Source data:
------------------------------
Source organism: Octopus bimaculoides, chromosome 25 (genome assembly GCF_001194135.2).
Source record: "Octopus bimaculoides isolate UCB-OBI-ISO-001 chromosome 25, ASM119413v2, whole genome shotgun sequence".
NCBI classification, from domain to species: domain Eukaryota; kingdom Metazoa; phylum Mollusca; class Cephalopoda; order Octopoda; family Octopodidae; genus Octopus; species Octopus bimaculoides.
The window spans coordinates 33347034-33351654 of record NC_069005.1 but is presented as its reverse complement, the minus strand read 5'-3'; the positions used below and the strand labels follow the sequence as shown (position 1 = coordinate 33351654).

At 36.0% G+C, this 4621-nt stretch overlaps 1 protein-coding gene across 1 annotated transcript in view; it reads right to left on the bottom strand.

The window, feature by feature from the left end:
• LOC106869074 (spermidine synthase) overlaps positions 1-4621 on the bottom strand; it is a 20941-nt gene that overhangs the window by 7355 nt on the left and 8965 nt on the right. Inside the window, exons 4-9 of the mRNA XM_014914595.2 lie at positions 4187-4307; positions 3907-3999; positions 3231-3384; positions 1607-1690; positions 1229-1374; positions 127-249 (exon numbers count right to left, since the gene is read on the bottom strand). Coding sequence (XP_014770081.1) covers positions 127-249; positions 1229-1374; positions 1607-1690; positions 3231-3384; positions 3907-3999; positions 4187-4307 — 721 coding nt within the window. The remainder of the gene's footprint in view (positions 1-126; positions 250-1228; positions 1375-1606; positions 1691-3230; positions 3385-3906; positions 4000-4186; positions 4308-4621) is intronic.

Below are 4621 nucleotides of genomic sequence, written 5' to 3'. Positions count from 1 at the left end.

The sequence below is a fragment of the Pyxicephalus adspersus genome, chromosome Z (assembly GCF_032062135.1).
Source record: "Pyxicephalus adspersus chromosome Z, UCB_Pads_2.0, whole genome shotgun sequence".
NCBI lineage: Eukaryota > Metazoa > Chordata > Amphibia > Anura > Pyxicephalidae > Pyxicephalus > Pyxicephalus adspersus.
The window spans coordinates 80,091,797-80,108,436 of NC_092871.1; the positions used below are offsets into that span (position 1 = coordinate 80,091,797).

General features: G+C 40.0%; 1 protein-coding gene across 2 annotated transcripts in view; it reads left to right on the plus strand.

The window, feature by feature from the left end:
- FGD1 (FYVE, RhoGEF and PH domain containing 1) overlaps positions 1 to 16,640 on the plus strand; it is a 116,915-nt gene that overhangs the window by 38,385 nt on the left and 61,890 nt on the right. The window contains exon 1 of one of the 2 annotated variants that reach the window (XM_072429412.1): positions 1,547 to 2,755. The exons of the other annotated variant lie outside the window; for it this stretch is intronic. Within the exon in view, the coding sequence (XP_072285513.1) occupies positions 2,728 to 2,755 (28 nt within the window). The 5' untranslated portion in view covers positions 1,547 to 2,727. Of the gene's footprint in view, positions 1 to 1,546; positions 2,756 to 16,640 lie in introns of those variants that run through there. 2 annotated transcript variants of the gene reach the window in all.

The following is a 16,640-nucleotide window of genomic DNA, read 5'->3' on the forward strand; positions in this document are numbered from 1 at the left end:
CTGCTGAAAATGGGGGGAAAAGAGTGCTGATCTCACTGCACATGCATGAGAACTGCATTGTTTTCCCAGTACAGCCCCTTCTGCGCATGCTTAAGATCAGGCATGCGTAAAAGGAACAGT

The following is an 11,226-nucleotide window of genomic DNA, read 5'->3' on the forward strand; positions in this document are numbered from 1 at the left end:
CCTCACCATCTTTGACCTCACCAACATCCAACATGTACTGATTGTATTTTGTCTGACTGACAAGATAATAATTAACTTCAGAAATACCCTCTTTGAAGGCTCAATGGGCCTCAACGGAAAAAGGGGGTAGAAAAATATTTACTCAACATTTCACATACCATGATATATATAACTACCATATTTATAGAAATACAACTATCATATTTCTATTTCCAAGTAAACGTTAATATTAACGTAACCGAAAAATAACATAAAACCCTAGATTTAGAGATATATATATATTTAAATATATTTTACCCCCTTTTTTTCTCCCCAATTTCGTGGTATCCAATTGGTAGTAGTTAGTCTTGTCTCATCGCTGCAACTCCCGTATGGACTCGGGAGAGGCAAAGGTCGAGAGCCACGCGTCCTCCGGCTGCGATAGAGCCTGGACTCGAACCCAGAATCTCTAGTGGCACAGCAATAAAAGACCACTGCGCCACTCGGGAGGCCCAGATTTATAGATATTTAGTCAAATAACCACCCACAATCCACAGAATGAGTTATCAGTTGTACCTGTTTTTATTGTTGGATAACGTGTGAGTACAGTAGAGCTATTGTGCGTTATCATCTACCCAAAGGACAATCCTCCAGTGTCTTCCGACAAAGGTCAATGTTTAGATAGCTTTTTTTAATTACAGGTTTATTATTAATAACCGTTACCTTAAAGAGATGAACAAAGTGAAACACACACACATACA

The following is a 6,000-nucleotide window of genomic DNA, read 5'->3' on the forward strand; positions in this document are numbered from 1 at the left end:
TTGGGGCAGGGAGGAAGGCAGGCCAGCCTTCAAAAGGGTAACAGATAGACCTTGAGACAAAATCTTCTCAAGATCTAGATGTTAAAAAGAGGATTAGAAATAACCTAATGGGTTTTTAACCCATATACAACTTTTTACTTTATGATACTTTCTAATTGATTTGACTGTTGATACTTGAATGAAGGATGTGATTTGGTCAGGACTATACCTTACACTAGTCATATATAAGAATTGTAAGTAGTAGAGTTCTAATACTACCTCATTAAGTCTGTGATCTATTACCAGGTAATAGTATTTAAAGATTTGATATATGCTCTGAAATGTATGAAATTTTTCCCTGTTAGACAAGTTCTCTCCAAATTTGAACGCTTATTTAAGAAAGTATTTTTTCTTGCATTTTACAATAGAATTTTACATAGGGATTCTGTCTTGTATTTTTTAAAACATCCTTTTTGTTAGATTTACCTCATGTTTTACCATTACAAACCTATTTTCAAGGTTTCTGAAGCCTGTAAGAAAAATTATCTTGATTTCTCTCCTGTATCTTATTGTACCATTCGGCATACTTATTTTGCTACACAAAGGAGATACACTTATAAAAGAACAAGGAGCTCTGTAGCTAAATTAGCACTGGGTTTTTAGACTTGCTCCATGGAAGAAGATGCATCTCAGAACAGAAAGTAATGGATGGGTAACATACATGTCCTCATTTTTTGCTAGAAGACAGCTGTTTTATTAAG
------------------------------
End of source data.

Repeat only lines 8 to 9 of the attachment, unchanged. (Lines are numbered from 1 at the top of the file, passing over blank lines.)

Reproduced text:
Below are 4621 nucleotides of genomic sequence, written 5' to 3'. Positions count from 1 at the left end.

The sequence below is a fragment of the Pyxicephalus adspersus genome, chromosome Z (assembly GCF_032062135.1).